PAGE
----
Depression and the Emotions

Depression is a state of low mood and aversion to activity that can affect a person’s thoughts, behaviour, feelings, and sense of well-being. In its extreme form, depression leads to a state where one no longer feels one’s emotions, which is ultimately meant by the term ‘depression’, an overall decrease in feeling one’s emotions, including ‘negative’ ones, such as sadness. A clinically severely depressed person usually feels less happiness, but often also less sadness, resulting in a sense of emotional emptiness and disconnectedness.

In most mild to moderate forms of depression, there are pronounced sadness, guilt, hopelessness, helplessness and other emotions. Often it is associated with anxiety and sometimes OCD. Depression is usually used in terms of a state, but there is also a depressive trait as part of a personality disorder.

The loss of motivation and initiative are important criteria, as are loss of appetite and/or sleep, or overeating and/or oversleeping. Various psychosomatic symptoms, such as pains and aches and disturbances of digestion also occur more commonly.

Depression is often accompanied by low self-esteem, loss of interest in normally enjoyable activities, low energy, and pain without a clear cause.

For more articles on depression on this website, you can use this link. For more information on emotions in general, you can use this link.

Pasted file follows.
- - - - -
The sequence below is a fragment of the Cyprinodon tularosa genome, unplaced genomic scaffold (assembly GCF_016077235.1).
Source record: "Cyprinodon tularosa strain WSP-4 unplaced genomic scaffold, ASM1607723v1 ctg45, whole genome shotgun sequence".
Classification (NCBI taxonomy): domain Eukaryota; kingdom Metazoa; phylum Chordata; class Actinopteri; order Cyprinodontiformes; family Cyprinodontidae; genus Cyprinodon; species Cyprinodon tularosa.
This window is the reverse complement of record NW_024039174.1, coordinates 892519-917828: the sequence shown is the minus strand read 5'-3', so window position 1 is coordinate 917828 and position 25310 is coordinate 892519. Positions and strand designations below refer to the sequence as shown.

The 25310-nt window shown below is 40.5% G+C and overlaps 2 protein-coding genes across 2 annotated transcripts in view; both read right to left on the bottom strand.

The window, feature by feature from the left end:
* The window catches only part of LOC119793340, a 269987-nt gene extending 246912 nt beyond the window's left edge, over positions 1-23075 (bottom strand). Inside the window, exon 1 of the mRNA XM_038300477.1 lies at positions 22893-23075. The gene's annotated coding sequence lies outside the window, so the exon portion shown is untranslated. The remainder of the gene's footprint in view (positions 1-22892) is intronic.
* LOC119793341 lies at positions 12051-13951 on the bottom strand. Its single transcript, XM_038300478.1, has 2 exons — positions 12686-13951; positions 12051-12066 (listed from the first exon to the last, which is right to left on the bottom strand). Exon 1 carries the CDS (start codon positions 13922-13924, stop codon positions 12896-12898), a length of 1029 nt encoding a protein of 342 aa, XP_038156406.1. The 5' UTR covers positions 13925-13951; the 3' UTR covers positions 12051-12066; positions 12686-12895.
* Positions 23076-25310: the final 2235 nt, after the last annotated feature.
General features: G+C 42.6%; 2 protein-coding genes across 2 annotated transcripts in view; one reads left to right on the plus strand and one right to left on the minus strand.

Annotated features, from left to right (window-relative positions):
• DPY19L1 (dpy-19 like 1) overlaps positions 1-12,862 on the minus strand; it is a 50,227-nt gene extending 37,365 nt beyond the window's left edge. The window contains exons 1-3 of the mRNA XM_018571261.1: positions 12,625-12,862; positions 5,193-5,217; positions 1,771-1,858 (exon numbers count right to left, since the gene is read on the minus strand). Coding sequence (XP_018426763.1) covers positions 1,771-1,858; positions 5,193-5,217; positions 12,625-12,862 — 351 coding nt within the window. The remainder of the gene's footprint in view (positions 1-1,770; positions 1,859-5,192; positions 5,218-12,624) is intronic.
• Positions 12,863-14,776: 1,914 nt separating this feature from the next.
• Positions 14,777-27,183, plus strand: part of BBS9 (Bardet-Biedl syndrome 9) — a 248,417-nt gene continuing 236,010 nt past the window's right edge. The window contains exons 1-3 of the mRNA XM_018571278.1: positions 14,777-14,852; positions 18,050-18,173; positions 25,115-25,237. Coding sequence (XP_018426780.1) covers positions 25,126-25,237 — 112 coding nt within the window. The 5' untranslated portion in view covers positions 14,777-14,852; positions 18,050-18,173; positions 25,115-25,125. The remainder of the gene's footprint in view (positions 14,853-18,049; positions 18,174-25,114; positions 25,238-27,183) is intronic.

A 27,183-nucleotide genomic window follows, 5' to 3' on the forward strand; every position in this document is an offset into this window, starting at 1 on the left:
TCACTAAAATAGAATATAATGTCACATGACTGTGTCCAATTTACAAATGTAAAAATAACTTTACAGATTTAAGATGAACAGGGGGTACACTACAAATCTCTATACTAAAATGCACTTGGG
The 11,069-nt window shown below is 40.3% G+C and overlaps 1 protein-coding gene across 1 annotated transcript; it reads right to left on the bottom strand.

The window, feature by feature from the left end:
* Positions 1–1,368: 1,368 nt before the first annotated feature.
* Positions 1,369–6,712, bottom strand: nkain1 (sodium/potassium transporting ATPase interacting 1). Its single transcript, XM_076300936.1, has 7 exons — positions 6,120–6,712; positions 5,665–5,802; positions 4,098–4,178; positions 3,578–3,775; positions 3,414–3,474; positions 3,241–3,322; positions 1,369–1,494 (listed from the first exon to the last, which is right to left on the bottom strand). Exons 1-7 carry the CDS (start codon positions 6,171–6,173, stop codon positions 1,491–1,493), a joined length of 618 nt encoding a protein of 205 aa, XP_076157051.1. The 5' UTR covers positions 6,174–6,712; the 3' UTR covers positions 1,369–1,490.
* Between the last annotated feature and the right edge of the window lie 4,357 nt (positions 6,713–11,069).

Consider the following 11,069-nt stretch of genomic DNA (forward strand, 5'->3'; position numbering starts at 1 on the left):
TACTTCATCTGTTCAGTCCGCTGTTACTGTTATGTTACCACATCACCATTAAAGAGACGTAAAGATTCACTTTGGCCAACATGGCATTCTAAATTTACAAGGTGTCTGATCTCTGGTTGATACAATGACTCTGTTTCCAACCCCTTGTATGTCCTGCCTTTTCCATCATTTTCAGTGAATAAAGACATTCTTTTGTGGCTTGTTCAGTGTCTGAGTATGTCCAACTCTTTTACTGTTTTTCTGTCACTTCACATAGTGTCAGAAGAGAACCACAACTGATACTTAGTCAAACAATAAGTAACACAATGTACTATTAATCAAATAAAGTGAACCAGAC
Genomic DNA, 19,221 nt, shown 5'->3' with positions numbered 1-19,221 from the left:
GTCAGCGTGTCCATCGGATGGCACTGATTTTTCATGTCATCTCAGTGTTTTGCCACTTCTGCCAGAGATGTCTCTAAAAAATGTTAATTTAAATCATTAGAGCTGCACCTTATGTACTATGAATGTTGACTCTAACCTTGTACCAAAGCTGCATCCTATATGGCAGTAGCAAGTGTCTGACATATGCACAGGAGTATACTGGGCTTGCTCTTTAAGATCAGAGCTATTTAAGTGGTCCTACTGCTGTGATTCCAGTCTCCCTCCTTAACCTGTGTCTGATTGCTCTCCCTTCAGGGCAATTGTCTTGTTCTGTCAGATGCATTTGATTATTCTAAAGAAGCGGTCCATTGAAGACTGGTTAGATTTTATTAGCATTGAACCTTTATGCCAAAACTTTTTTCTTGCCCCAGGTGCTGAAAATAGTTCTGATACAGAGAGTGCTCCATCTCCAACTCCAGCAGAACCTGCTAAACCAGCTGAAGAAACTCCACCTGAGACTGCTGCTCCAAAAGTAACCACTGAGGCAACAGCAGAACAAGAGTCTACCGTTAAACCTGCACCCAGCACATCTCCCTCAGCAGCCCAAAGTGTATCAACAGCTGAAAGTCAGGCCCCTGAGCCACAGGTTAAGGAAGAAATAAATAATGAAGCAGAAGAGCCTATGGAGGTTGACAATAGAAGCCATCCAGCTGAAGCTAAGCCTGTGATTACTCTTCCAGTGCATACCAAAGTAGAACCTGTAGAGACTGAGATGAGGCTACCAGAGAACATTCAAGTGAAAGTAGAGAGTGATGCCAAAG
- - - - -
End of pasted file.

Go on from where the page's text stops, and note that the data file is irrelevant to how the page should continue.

MedBroadcast published a table showing how depression can affect emotions. You can look at the article here.

Depression numbs emotions, especially grief, fear, anger and shame. The emotions begin to “loop back on themselves”. One has feelings about feelings, which can become limitless, leading to even greater feelings of helplessness and despair. The emotions not only become more painful, but one also gets a sense of losing control, which triggers even more helplessness. You may be interested in an article in Psychology Today, which looks at how one can work with emotions by finding a safe distance from these emotional vortices, which makes it easier to observe and work with them in healthier ways. You can just click on the article: Emotions and Depression – Finding and facing intense emotions.

What Does Depression Feel Like? published by VeryWellMind gives many examples of what depression feels like to the individual. They are quite familiar to many therapists and healthcare professionals working in the field.

Some of the approaches commonly used to treat depression, including psychotherapy, medication, and other supportive therapies and activities, are discussed on this website. Some strategies against emotional numbness can be found in the articles Emotional Numbness | Beyond Sadness: Emotionally Numb published by BetterHelp and I Feel Nothing: How to Cope with Emotional Numbness made available on PsychCentral.

Since emotions are information from inside oneself, the following article looks at depression from a communication perspective:

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